Also, whether you blame it on Erlang or Murphy, there is a tendency for calls to bunch up. Here I share my recent experience at Connections Magazine. Most of my interaction with readers, authors, and vendors is done via email, so the phone does not ring too often. I continue to be surprised at going several hours without a phone call, only to have two arrive at once. I talk to the first caller, while the second goes to voicemail. In a call center, this second call would go into the queue and wait for the “next available agent.” In a one-person operation, that wait can be substantial. Even though the occupancy rate is still low, the service level has already begun to erode.
Taken further, the occupancy rate of a one-person call center can be forced higher by driving more calls to it without increasing staffing. As such, there will increasingly be callers in queue, hold times will mushroom, and the average answer time will skyrocket to unacceptable and insane levels. In short, the only way for a solitary agent to realize a high occupancy rate is to have calls continuously in queue.
Although “it all depends” on many other factors, small call centers can generally only achieve average occupancy rates in the mid-twenties to upper thirties percentage range. Attempting to push rates higher will result in call center suicide.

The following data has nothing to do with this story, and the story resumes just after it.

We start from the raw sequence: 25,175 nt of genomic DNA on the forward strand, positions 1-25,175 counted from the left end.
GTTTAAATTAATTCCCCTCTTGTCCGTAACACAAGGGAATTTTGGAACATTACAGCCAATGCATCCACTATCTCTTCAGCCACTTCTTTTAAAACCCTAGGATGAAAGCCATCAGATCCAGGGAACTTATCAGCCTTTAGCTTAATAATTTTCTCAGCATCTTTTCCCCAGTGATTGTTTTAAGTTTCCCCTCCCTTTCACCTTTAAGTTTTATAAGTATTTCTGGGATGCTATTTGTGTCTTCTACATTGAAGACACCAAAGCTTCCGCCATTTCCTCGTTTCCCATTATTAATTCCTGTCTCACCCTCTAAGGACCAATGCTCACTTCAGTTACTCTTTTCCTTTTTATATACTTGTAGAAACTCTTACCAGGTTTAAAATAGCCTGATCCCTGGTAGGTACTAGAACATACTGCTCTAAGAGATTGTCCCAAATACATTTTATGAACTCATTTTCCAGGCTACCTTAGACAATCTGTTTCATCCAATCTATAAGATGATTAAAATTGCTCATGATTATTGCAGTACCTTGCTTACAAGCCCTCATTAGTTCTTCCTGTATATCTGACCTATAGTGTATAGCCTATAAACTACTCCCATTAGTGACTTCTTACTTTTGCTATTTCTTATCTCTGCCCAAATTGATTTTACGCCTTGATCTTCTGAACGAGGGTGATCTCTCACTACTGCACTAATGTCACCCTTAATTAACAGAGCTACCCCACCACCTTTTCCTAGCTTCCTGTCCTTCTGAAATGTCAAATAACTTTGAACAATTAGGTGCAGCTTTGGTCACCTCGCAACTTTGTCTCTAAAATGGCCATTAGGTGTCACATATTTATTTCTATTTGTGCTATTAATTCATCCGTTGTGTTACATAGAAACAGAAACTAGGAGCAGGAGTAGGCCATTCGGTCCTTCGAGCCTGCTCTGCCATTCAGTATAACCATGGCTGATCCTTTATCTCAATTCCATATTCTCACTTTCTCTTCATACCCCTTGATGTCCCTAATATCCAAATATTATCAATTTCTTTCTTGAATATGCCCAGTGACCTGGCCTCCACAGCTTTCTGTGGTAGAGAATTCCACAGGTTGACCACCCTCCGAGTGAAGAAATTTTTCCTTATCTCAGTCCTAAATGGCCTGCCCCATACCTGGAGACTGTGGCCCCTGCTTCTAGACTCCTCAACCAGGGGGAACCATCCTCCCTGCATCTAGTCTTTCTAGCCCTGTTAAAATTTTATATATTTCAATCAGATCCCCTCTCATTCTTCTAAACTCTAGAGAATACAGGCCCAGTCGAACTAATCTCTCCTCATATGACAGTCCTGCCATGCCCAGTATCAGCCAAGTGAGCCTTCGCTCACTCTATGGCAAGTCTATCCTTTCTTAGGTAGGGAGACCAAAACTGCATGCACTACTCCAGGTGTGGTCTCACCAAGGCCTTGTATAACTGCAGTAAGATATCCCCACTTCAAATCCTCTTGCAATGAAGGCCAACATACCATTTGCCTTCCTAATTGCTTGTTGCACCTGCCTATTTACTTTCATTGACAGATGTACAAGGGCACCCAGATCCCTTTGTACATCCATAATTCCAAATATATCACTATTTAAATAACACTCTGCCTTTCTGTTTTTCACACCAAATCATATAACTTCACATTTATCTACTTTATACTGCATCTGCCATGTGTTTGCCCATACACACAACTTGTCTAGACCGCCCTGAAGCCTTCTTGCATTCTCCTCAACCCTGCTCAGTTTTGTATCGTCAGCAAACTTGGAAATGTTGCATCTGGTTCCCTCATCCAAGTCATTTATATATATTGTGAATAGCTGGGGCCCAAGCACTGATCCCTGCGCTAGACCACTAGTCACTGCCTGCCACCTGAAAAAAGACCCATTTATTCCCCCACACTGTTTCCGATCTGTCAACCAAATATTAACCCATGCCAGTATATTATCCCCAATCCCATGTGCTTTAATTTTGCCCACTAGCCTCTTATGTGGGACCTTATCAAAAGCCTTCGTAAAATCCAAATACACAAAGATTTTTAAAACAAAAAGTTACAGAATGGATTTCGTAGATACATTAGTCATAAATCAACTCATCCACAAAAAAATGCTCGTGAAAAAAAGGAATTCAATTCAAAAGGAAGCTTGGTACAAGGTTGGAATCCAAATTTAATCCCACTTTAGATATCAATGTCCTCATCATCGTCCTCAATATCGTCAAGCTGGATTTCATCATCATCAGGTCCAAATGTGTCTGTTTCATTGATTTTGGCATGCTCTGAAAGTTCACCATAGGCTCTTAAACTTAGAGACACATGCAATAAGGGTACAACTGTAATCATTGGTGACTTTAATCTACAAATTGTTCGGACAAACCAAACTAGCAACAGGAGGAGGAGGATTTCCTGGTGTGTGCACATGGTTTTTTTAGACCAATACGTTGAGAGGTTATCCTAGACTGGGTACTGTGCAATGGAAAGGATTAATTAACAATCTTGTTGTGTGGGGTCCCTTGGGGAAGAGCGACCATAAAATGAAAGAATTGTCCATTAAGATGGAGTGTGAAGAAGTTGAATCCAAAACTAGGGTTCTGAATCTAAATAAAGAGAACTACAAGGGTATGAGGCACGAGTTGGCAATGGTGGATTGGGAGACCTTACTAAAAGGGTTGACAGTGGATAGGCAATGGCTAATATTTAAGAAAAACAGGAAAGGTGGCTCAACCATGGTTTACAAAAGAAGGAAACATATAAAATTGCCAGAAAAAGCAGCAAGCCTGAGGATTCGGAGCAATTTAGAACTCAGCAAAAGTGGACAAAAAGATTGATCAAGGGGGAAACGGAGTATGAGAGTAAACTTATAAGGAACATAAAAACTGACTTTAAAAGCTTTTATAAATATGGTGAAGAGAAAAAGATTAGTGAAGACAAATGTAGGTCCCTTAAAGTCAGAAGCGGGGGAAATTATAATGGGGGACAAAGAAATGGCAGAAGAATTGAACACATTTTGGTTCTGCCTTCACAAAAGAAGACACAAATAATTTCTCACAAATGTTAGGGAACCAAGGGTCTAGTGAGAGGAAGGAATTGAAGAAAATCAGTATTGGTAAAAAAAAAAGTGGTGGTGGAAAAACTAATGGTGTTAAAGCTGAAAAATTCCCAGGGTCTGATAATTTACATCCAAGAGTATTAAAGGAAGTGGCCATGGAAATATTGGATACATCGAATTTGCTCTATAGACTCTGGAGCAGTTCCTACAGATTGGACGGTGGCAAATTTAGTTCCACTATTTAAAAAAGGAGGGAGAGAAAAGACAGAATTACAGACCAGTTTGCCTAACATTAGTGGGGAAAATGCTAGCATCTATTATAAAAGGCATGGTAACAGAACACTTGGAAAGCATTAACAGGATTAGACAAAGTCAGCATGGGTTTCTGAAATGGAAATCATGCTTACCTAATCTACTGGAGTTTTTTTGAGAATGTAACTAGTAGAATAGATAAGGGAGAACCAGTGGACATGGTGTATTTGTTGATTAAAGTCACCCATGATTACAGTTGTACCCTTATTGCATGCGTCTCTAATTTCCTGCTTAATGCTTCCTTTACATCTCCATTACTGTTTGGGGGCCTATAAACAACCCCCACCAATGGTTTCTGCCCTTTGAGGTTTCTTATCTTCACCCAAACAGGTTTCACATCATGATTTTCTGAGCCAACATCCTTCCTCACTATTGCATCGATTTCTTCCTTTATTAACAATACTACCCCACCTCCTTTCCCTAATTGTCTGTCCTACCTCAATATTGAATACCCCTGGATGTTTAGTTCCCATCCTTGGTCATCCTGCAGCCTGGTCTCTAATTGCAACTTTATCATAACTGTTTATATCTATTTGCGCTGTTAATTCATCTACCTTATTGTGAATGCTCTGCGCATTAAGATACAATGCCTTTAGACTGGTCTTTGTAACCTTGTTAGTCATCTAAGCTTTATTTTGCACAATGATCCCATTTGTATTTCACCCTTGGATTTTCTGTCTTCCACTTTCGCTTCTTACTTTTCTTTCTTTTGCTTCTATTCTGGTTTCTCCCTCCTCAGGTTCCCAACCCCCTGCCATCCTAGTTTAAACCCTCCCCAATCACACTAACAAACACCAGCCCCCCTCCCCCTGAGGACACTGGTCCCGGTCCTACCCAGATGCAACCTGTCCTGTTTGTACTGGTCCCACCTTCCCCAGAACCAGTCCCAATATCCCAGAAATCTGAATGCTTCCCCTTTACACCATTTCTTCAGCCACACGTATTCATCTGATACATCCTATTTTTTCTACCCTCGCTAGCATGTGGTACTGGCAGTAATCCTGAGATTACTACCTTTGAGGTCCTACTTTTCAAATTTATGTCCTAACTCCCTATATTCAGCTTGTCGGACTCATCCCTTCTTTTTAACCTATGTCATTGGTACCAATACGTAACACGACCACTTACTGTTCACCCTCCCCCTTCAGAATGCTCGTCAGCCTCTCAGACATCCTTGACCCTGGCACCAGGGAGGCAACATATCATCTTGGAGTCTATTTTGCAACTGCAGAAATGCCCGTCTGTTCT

As call centers get larger, efficiencies increase and there are more agents available to more quickly handle the calls in queue. Therefore, traffic spikes are easier to deal with as there are more available agents taking the calls. The midsize call center can experience occupancy rates hovering around 50%, plus or minus.
Larger call centers, enjoying an even greater economy of scale, can respond better to traffic peaks and can therefore keep agents occupied a higher percentage of time while still maintaining an acceptable service level. Occupancy rates in the seventies become a realistic goal. Lastly, it is the very large call centers, with hundreds of agents working simultaneously that can experience call center nirvana. They can provide acceptable service levels even though their agents are chugging along at occupancy rates in the mid- to upper nineties.
All of this to indicate, that as far as the ideal occupancy rate, I can correctly say, “It all depends.” I’m not being caviler, flippant, or smart-alecky, merely factually honest.